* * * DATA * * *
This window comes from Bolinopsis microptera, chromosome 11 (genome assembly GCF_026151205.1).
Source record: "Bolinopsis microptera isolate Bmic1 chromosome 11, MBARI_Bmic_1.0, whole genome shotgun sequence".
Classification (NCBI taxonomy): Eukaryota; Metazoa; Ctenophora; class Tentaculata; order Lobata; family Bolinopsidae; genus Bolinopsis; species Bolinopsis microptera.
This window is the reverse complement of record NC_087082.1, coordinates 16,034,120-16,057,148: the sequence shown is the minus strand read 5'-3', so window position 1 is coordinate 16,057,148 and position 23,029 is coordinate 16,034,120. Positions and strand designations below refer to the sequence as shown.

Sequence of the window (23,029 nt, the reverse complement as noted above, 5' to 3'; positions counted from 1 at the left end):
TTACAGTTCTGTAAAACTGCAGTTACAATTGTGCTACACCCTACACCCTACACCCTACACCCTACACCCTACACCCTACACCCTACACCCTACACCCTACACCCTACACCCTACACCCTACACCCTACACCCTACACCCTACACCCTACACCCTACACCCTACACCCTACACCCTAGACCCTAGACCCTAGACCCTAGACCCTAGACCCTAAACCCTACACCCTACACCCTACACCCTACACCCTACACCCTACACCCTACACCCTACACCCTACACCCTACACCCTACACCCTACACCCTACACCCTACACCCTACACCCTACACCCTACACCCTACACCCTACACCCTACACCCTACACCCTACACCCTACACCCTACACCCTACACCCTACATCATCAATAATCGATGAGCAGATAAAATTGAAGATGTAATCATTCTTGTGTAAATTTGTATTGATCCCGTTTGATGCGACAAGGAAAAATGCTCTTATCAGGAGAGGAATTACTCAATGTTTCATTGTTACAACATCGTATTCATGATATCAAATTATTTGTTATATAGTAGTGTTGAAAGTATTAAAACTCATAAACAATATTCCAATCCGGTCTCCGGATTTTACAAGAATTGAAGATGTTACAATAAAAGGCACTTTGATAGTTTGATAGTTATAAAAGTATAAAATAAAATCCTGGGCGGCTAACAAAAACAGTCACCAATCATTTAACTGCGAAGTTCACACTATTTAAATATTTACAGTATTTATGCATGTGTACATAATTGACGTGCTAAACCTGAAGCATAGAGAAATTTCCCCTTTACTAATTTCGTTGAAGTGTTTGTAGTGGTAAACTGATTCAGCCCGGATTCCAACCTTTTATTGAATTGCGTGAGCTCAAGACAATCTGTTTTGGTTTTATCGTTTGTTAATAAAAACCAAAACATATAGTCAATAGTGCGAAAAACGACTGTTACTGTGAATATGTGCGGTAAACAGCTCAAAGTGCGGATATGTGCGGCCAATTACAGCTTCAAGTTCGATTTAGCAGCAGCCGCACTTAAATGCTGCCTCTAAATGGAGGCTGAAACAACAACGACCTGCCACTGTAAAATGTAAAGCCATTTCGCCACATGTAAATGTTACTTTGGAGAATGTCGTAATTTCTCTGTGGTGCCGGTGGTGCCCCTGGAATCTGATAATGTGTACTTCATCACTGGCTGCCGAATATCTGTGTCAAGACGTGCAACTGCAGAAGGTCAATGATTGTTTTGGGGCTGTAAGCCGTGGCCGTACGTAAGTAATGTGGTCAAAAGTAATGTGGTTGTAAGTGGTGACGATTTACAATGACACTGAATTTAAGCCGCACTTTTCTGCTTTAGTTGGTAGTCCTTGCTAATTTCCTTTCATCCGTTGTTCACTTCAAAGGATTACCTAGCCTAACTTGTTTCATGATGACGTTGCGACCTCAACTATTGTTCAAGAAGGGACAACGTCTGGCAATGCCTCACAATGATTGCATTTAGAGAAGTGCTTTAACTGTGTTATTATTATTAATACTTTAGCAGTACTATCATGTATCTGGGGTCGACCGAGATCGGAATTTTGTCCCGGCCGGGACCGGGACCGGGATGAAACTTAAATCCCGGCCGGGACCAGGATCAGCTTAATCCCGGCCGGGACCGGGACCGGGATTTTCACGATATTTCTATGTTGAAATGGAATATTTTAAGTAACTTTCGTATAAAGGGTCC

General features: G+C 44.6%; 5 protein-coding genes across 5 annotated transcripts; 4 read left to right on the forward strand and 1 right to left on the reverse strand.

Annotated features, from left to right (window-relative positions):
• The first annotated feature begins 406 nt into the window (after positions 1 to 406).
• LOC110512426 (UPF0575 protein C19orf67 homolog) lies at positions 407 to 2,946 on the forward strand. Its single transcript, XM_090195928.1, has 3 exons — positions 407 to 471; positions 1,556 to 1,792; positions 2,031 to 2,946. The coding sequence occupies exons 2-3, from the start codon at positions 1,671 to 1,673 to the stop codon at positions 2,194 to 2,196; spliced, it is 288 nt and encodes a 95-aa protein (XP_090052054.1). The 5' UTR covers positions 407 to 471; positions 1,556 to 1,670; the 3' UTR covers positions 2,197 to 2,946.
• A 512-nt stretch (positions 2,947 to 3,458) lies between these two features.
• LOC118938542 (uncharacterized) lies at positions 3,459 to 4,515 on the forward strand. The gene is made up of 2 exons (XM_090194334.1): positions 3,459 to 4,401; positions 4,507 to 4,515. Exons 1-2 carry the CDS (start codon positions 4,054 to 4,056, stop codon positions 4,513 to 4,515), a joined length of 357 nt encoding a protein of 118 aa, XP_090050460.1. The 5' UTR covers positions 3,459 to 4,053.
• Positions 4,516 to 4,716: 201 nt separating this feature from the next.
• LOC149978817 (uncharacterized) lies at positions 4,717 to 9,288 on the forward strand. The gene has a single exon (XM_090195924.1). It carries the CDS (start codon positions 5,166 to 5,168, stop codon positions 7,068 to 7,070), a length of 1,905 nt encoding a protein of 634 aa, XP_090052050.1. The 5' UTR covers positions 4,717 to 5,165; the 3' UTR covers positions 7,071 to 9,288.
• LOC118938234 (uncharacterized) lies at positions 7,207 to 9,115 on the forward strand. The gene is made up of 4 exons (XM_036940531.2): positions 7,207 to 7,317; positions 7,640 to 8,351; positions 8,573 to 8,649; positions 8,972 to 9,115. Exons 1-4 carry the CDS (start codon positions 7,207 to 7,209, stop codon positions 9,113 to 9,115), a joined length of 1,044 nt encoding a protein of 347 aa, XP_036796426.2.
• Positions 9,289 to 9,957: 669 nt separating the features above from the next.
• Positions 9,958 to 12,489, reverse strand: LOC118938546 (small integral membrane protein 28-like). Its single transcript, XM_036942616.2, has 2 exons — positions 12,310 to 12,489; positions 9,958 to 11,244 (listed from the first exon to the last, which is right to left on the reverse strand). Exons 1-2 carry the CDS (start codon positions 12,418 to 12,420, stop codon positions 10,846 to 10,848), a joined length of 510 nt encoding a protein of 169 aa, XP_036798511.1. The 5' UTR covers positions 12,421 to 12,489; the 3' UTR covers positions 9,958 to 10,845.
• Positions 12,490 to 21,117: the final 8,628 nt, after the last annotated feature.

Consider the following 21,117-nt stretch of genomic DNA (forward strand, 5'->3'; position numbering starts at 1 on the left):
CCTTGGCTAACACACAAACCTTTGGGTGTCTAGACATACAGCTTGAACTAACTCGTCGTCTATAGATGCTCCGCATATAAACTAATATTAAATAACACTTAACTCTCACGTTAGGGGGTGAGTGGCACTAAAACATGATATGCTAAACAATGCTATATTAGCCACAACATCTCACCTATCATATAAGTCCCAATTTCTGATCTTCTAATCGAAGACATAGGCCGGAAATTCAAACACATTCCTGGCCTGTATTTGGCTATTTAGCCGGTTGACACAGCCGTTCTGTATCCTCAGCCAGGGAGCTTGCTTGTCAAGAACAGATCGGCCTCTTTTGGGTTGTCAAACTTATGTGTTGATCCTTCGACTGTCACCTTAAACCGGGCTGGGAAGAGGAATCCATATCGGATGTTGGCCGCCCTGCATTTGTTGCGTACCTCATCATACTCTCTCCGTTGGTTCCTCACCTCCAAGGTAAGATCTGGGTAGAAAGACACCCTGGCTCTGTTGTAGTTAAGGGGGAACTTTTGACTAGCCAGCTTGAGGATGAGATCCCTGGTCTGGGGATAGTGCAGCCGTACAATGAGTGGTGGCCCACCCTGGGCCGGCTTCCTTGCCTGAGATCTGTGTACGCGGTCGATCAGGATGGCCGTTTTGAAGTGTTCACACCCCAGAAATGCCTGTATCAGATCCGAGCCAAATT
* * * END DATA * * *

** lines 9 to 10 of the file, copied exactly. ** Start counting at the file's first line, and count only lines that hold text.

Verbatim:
• The first annotated feature begins 406 nt into the window (after positions 1 to 406).
• LOC110512426 (UPF0575 protein C19orf67 homolog) lies at positions 407 to 2,946 on the forward strand. Its single transcript, XM_090195928.1, has 3 exons — positions 407 to 471; positions 1,556 to 1,792; positions 2,031 to 2,946. The coding sequence occupies exons 2-3, from the start codon at positions 1,671 to 1,673 to the stop codon at positions 2,194 to 2,196; spliced, it is 288 nt and encodes a 95-aa protein (XP_090052054.1). The 5' UTR covers positions 407 to 471; positions 1,556 to 1,670; the 3' UTR covers positions 2,197 to 2,946.